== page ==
Internationalization of emerging market firms: A dynamic capability perspective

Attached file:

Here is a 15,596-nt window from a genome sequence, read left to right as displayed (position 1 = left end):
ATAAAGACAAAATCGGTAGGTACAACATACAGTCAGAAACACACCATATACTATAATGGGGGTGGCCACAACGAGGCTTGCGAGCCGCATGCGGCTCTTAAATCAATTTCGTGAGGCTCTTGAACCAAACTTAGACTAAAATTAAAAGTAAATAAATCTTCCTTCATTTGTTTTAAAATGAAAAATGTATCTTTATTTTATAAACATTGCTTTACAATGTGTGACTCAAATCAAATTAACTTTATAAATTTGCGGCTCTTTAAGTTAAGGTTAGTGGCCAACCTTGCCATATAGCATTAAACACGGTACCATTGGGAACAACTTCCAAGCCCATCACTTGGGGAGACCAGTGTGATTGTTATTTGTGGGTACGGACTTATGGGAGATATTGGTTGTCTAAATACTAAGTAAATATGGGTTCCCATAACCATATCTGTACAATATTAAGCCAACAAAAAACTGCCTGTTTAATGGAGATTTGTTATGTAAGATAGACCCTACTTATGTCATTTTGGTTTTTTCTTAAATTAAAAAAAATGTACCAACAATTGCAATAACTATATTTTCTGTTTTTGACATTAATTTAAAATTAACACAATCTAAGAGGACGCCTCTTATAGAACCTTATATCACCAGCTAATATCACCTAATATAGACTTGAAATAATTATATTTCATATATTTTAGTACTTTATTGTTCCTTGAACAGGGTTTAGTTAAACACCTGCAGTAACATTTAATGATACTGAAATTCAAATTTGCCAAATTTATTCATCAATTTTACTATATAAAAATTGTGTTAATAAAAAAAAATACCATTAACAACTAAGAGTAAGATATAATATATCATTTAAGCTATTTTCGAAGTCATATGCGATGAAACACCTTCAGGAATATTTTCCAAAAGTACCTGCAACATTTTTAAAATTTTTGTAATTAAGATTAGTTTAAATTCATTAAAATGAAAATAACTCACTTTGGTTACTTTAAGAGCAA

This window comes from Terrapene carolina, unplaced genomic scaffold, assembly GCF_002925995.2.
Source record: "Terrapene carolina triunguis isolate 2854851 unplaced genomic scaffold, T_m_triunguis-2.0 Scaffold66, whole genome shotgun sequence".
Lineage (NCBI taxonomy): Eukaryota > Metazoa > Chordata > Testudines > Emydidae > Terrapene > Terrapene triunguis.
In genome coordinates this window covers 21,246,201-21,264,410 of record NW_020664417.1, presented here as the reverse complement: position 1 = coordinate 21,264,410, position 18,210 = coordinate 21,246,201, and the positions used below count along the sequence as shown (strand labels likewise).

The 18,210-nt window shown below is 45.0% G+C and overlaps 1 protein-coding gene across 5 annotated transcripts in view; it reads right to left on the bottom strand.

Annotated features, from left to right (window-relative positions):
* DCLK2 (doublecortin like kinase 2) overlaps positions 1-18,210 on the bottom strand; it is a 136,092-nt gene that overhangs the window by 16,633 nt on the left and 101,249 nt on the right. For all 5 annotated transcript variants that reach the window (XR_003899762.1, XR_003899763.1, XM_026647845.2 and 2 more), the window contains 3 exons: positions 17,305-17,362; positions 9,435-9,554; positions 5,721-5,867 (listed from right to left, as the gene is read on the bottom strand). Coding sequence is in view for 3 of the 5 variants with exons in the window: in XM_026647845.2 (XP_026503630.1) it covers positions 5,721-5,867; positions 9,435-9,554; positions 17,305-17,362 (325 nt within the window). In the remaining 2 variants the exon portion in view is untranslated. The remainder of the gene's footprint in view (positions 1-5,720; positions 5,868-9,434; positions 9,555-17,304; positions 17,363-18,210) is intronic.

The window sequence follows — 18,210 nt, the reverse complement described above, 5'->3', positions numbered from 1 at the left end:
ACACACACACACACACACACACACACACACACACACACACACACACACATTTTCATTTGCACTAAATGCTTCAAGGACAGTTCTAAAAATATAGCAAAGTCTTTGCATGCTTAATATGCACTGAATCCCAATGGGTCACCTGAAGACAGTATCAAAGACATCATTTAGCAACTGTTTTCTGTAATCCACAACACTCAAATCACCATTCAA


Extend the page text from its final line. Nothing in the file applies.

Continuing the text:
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The dissertation empirically explains how dynamic capabilities enable emerging market firms (EMFs) to expand into international markets and generate higher performance through international expansion. With the help of three self-standing essays, the explanation available in extant literature on dynamic capabilities that enable internationalization and enhance performance from internationalization are advanced, incorporating managerial and firm level dynamic capabilities relevant to contextual characteristics of emerging markets. Considering that superior performance from multinationality is a key managerial goal, we build our understanding of international business literature through a comprehensive literature review of multinationality and performance (M-P) relationship. We identify the absence of an integrated theoretical landscape of antecedents and moderators used in M-P relationship. With the help of an integrative framework, we first synthesize the theoretical arguments used in internationalization studies from 15 journals published in the last one decade. This literature review reveals that dynamic capability of a firm might play an important role in the context of internationalizing EMFs. Hence, there is a need for further exploration of managerial and firm level dynamic capabilities that enable EMFs to expand internationally and generate greater profits for owners as well. We have taken the managerial human capital view of dynamic managerial capability to unearth dynamic capabilities that enable internationalization of EMFs. We tested our predictions with the help of panel regression analysis of 201 large Indian firms over a five years period (2008-2012). This research finding indicates that aggregate dynamic managerial capability is beneficial for international expansion only when it crosses a certain threshold limit (U-shaped relationship) and that diversified dynamic managerial capability defines the boundary condition in this relationship. These insights indicate that dynamic managerial capability is an important determinant of internationalization of EMFs, especially when these firms orchestrate between dynamic managerial capabilities appropriately. In another independent essay, we investigated the horizontal S-curve M-P relationship and identified what form of dynamic capabilities increase benefits and/or decrease costs of internationalization of EMFs. We propose that certain forms of dynamic capability (dynamic capabilities to invest) makes these firms ambidextrous to manage conflicting R&D investment to sense and seize the right opportunities. We argue that dynamic capabilities to deploy help EMFs to catch-up with global competitors through resource re-deployment. A hypothesized model is tested using archival data on internationalization of 837 Indian firms between 1995 and 2014. These research findings reveal that EMFs need to manage its resource base by way of investment as well as re–deployment of strategic resources to maximize profit out of international expansion. Overall this dissertation contributes to the ongoing debate on the form of firm-specific assets and resource management in the context of internationalizing EMFs. Our finding provides a better understanding of the complex effect of a board’s composition on the performance of cognitive tasks in the context of EMFs and the importance of firm specific heterogeneity in facilitating higher performance for internationalized EMFs.
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